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Prophetic literature is intrinsically political, since it is either a reaction against or an extension of known conditions of life. And Le Guin, who has moved gradually from straight science fiction toward visionary narrative, makes no secret of her polemical intentions. The Condor people manifest all the darker impulses of contemporary superpower states. The Kesh are what humans could become if they would stop trying to impose their wills and designs on the earth. The enormous swatches of pseudoanthropological material in Always Coming Home amount to a blueprint for an allegedly better world.
No one can fault Le Guin for a lack of ambition. But her book erects several serious hurdles. Readers are likely to respond to its argument along partisan lines. Those who believe that man began stumbling toward destruction when he stopped being a noble savage will find their fondest dreams fulfilled. Watch for a Kesh cult to spring up on college campuses. Others, who think primitive societies formed a nasty, brutish and short phase in the evolution toward civility, will be unmoved by the serene monotony of Kesh life.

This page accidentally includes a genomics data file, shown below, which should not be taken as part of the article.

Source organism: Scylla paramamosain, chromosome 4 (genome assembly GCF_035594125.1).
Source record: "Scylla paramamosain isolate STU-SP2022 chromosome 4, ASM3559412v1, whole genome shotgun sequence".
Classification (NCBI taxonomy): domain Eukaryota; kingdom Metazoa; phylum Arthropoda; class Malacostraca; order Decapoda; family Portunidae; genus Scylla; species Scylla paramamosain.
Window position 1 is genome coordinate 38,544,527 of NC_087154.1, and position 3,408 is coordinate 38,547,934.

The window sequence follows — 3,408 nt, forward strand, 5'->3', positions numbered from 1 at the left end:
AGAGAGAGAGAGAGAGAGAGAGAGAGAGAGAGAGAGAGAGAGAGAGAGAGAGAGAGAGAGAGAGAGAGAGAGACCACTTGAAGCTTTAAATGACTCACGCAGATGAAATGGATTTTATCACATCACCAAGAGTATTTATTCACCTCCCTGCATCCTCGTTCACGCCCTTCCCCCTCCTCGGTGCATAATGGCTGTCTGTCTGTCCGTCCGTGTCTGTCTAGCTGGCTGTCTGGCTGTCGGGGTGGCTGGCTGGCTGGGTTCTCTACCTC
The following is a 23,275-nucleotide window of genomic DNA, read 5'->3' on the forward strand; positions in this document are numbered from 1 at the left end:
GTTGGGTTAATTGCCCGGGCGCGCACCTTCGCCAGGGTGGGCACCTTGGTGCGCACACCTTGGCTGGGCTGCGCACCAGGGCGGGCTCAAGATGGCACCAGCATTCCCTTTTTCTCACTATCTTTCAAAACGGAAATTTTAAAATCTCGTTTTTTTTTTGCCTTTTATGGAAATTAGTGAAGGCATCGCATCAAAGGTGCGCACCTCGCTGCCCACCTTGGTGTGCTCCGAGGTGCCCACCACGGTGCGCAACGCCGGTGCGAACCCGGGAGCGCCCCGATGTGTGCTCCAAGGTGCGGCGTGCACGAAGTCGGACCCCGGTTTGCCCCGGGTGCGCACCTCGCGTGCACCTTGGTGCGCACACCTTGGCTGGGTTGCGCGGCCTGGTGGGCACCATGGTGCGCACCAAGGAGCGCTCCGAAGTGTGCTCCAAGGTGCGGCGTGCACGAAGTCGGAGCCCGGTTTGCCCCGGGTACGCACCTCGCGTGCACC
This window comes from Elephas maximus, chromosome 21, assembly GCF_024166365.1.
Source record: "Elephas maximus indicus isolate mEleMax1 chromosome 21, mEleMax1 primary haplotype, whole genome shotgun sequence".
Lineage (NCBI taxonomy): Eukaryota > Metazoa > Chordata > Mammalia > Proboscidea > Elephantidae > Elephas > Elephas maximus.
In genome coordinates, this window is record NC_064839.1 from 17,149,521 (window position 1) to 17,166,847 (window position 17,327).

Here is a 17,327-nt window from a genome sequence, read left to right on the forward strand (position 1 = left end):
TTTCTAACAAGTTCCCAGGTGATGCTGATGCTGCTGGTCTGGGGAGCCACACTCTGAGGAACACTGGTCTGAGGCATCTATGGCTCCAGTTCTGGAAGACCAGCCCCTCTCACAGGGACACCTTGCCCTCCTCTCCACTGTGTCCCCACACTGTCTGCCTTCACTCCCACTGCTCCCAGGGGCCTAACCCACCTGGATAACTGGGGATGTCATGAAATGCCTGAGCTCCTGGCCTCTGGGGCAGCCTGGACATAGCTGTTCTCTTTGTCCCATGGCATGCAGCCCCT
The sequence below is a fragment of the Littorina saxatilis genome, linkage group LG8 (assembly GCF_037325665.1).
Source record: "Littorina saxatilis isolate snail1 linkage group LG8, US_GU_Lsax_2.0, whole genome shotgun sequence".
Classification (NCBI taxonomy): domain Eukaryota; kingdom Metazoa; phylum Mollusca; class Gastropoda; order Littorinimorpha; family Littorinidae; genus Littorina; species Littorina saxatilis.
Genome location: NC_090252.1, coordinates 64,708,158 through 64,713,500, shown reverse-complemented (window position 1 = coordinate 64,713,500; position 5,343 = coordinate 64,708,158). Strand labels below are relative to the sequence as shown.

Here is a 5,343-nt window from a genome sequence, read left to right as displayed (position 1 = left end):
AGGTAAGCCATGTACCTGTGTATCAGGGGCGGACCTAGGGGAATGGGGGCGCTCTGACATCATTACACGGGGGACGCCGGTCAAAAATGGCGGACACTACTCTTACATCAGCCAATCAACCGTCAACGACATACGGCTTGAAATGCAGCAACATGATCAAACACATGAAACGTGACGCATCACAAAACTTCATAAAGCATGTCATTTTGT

The Condors are far more interesting, perhaps because narrative quickens in the presence of evil and strife. John Milton faced such a problem when he portrayed Satan in Paradise Lost, and Le Guin, working on a different level, explicitly acknowledges the dilemma. One of the chorus of voices in the book belongs to Pandora, who seems to represent both the character from Greek mythology and contemporary Western consciousness. Through the magic of time travel, Pandora converses with a Kesh woman librarian. These enlightened people routinely throw away books and documents. As the dialogue continues, Pandora grows frustrated. "I never did like smartass utopians," she says. "People who have the answers are boring, niece. Boring, boring, boring." She has a point. But Stone Telling's story, with Le Guin's inspired assistance, is enchanting enough to rise above it.